A new website has popped online with a useful, but lofty, goal: catalog as many filming locations for as many movies as possible so fans have the information at their fingertips. It sounds impossible, and most likely is, but the Where Was It Filmed Database is making a run at it anyway.
It’s a user generated site, such as the IMDB or Wikipedia, so in addition to just browsing around, users can head over to www.wwifdb.com and add in filming locations either from their favorite movies, movies shot near your hometown or whatever you can contribute. That info then gets put in the general database and hopefully, over time, most of the movies people might search will have a helpful map of filming locations.
Things are kind of sparse over there right now, but the set up is really nice, it’s very user friendly and contributors are adding more and more locations every day. Head over there to check it out.
I received an e-mail today from a /film reader telling me to check out the website Mouth-Taped-Shut.com. When you click the link you’ll be greeted by a Tumblr blog, which appears to be some fansite for David Fincher and/or The Girl With The Dragon Tattoo. I almost closed my web browser window before realizing that some of the content on the tumblr included images and video taken on the set of the film. Not the kind of set videos and photos that we’re used to posting — these appear to have been taken on closed sets (see the video embedded above), in the editing room, and in the production office by an insider. It seems as if the tumblr has been online for a couple weeks now (since August 20th 2011).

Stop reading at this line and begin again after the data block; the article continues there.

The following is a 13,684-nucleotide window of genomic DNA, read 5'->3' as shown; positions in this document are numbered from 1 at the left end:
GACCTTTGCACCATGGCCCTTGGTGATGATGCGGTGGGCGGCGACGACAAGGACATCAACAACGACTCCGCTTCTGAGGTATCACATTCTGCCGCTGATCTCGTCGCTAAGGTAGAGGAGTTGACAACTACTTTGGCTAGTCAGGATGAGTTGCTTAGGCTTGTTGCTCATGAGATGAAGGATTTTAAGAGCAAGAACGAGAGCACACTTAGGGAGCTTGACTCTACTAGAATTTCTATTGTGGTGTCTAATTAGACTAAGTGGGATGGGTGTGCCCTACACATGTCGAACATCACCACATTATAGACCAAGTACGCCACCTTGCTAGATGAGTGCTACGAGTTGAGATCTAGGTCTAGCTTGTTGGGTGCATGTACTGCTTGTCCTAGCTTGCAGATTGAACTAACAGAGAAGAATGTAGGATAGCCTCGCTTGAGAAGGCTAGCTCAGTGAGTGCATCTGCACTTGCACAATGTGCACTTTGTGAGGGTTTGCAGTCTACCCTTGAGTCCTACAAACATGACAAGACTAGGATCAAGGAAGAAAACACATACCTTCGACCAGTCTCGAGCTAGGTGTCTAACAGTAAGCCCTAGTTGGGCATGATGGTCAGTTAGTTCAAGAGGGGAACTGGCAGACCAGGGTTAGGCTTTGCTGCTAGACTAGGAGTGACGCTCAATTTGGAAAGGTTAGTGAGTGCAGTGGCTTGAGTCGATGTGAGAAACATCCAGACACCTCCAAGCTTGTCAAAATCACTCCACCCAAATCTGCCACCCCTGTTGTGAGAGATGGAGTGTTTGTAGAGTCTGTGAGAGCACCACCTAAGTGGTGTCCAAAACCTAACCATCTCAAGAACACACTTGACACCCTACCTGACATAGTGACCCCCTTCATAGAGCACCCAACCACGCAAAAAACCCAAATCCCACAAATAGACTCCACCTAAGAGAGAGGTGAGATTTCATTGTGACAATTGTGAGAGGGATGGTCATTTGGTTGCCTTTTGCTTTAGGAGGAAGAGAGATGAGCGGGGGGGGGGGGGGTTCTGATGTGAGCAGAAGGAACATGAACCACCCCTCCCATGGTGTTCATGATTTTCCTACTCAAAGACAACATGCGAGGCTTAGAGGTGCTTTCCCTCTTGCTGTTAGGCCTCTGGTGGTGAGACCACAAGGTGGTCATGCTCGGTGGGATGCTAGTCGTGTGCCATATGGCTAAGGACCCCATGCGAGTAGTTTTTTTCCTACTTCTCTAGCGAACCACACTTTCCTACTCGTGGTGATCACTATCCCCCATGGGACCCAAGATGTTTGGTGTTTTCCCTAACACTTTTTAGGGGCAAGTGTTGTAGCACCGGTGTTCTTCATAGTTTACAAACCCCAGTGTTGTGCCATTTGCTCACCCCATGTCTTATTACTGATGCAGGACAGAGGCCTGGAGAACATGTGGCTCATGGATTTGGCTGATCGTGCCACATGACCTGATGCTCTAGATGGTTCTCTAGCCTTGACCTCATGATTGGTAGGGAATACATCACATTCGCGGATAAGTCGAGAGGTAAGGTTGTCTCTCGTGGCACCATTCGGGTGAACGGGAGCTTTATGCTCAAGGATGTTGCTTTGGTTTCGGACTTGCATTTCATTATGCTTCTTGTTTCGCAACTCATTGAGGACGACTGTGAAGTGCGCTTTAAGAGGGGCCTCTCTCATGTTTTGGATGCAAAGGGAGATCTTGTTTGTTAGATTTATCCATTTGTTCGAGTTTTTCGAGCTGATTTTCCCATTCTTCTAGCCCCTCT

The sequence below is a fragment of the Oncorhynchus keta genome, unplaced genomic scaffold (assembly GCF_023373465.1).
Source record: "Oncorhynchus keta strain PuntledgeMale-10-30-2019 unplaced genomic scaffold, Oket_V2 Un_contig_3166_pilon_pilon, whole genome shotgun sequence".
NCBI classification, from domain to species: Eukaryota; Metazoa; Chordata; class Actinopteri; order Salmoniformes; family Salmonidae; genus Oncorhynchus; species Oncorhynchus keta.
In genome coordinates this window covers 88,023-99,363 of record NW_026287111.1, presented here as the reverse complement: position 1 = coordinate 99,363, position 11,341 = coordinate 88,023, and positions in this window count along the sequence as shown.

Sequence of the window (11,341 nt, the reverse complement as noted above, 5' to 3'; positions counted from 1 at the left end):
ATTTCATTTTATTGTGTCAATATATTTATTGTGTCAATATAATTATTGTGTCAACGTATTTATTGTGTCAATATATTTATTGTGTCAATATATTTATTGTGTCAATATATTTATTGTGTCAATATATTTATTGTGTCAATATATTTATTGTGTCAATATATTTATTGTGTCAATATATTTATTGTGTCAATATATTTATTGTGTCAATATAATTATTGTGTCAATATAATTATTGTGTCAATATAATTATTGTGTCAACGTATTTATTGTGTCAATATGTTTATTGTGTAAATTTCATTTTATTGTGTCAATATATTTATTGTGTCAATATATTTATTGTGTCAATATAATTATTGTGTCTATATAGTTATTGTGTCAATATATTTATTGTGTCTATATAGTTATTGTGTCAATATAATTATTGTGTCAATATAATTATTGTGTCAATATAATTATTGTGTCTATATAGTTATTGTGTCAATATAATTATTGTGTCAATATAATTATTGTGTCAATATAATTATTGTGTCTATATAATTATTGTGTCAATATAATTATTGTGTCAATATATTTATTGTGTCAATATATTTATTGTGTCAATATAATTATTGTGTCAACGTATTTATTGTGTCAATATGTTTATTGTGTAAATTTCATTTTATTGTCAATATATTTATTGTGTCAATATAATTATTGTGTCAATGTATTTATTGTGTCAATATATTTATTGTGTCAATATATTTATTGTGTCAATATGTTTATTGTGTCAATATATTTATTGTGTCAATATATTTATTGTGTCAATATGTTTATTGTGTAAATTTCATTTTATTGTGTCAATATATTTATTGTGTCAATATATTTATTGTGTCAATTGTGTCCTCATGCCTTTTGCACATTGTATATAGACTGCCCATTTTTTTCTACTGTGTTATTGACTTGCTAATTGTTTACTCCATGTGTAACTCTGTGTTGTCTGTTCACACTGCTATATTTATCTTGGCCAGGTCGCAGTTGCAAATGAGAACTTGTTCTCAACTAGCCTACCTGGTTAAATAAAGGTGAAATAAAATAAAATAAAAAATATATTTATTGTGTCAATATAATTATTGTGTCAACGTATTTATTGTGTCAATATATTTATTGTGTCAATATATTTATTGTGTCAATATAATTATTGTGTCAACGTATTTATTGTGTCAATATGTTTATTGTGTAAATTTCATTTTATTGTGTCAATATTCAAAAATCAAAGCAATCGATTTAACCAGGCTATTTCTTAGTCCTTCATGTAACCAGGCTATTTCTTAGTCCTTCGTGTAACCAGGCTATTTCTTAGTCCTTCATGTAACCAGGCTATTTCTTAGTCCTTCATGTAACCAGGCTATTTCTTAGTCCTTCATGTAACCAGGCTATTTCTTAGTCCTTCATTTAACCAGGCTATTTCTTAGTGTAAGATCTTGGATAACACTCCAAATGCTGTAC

This doesn’t appear to be something set up directly by Sony Pictures (although, you never know), but more likely someone inside Fincher’s production company. David Fincher has always been vocal in his hate for traditional film marketing like featurettes. Could he be directly involved in this? Check it out for yourself.
I’m a huge fan of director Cameron Crowe, and Almost Famous is one of my favorite films of all time. Before I started /Film, one of the websites I use to check on a regular basis was a Cameron Crowe fansite called The Uncool (which, yes, is a brilliant reference from Almost Famous). The guy who owned the blog, Greg Mariotti, you might know from another film blog called PixarTalk (he’s appeared on the /filmcast as well), sold the site years ago to Crowe himself.
Cameron brought Greg on to help with his official site, which was a cool looking flash-designed dysfunctional mess, and the blog folded. Updates became few and far between. Recently Mariotti relaunched The Uncool as a stand-alone official blog, which is allowing him to post all sorts of cool Cameron Crowe-related material. I’ve been looking for an excuse to write about the blog for the past month, and now I have one.